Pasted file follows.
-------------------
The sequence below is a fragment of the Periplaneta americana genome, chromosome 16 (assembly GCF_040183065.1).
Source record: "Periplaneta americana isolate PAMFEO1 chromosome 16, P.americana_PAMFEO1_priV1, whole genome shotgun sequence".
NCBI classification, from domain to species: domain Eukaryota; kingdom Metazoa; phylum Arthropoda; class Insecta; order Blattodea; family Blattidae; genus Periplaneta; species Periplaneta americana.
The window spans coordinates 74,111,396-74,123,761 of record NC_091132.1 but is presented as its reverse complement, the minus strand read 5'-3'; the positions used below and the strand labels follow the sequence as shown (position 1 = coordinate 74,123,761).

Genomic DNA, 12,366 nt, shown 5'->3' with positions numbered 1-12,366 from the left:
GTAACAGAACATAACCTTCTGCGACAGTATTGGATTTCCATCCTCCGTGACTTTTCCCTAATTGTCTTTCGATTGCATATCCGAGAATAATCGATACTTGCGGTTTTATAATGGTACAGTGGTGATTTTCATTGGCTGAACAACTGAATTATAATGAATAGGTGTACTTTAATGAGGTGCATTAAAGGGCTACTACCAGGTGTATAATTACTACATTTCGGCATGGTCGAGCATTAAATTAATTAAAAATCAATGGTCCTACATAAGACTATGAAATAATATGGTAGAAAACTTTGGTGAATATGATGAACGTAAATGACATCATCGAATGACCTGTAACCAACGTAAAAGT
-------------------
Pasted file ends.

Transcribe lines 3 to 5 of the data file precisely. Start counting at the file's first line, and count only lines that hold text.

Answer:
NCBI classification, from domain to species: domain Eukaryota; kingdom Metazoa; phylum Arthropoda; class Insecta; order Blattodea; family Blattidae; genus Periplaneta; species Periplaneta americana.
The window spans coordinates 74,111,396-74,123,761 of record NC_091132.1 but is presented as its reverse complement, the minus strand read 5'-3'; the positions used below and the strand labels follow the sequence as shown (position 1 = coordinate 74,123,761).

Genomic DNA, 12,366 nt, shown 5'->3' with positions numbered 1-12,366 from the left: